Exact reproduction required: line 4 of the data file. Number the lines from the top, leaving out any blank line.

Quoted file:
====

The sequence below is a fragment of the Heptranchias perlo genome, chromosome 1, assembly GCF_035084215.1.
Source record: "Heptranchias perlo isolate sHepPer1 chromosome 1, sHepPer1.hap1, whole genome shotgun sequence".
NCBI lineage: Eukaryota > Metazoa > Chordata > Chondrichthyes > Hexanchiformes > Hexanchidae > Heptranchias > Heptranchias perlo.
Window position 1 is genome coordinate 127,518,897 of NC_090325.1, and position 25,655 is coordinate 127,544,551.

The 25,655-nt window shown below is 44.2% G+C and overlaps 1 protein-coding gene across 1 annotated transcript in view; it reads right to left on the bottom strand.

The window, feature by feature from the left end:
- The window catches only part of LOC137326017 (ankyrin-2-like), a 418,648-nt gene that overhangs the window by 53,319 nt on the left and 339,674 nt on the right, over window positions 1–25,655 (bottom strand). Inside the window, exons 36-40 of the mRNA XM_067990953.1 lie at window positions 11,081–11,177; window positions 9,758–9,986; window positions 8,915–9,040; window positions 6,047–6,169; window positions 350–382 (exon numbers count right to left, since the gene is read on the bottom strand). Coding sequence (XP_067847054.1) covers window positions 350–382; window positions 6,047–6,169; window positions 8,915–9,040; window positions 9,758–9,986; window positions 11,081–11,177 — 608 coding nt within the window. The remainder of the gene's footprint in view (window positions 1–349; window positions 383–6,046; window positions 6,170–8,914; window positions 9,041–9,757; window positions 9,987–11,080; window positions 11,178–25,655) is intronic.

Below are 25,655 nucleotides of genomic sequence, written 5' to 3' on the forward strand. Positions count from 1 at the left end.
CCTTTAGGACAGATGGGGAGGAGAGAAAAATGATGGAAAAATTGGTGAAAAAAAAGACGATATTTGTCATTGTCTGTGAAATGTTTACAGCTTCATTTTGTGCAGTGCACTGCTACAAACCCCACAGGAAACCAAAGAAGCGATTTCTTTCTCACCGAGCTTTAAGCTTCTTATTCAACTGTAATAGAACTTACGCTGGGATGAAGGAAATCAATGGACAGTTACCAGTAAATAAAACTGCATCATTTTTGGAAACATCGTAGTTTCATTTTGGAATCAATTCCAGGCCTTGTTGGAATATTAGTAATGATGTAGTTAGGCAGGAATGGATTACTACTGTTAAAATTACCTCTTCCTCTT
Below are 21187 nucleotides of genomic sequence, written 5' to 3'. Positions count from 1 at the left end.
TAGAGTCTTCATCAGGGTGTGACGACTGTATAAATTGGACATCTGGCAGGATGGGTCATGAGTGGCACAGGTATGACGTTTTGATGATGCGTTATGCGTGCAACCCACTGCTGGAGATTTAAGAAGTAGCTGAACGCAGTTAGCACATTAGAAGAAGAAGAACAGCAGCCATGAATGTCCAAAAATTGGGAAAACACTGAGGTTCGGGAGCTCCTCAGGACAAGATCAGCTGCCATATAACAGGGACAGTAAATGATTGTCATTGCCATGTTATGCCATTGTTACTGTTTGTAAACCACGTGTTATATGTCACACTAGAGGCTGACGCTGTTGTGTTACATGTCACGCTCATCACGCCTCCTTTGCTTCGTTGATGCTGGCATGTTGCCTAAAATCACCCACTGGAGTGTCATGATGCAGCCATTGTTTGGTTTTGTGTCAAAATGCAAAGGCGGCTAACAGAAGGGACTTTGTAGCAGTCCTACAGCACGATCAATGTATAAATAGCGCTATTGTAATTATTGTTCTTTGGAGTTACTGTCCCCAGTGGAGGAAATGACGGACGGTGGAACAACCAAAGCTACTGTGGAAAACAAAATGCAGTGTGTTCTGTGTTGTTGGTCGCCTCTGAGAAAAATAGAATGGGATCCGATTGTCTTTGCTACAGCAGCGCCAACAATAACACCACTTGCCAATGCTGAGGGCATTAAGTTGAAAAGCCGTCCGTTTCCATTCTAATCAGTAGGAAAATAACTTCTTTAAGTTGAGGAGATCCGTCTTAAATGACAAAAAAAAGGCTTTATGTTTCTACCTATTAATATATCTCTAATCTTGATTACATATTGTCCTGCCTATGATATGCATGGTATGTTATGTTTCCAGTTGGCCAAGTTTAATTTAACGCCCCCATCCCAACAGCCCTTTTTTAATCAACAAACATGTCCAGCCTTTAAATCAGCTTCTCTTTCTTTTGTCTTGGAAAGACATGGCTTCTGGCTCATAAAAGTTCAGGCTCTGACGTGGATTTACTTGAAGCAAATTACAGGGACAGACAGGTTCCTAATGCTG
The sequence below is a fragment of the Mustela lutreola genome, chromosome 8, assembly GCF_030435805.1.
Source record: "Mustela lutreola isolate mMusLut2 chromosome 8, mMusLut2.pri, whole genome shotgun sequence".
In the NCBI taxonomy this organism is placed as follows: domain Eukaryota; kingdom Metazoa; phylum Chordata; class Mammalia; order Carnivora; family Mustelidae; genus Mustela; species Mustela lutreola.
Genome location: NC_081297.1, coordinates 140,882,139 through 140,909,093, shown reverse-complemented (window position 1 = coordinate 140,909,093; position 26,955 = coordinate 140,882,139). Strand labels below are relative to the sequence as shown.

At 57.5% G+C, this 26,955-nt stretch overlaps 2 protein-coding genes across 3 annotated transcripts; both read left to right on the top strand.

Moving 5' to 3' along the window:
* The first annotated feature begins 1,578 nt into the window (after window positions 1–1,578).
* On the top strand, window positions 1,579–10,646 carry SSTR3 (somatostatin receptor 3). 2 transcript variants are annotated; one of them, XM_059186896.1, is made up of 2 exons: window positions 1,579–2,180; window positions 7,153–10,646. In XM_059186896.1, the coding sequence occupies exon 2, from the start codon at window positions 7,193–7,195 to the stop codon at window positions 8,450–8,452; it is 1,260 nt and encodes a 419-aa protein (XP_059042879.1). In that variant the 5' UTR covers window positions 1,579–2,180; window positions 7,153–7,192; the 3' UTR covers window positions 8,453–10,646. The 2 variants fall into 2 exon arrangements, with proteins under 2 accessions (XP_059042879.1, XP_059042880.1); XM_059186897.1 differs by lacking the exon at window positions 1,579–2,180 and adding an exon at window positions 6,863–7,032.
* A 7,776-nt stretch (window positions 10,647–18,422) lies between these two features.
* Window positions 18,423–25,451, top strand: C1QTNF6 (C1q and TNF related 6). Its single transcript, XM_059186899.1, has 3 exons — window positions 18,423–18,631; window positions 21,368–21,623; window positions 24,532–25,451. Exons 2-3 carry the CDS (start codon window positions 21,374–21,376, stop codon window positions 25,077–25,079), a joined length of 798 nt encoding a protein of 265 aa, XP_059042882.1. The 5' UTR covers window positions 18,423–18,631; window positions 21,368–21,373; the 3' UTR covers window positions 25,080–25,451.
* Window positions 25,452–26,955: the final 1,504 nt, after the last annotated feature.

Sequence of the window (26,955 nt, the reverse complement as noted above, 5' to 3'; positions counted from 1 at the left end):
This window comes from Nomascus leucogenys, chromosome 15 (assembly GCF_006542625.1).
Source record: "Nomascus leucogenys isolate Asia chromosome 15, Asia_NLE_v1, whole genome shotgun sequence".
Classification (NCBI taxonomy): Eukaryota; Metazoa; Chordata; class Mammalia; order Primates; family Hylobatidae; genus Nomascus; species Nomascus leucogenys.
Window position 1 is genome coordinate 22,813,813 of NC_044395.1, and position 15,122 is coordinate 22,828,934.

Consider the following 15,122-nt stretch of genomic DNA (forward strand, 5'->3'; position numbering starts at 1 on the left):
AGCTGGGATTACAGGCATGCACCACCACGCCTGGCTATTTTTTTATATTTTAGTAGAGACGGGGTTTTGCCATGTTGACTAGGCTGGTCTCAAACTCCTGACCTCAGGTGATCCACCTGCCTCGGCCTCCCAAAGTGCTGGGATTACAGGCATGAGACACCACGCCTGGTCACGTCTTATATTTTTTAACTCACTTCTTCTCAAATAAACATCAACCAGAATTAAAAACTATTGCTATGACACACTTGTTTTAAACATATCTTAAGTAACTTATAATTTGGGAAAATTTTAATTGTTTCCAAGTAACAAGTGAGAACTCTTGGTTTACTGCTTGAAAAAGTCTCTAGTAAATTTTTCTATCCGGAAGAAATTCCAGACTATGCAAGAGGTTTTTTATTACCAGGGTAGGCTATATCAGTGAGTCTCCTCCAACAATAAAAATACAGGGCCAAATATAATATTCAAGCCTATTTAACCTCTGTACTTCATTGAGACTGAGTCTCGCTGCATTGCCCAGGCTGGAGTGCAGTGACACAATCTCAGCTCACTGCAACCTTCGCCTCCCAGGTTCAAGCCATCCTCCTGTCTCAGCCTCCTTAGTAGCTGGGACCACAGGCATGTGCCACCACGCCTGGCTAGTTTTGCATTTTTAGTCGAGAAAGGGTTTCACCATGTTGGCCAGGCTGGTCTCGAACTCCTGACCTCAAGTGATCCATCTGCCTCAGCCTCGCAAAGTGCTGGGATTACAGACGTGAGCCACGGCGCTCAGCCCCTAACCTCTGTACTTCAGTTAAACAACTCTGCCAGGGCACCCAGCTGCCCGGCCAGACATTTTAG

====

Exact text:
Window position 1 is genome coordinate 127,518,897 of NC_090325.1, and position 25,655 is coordinate 127,544,551.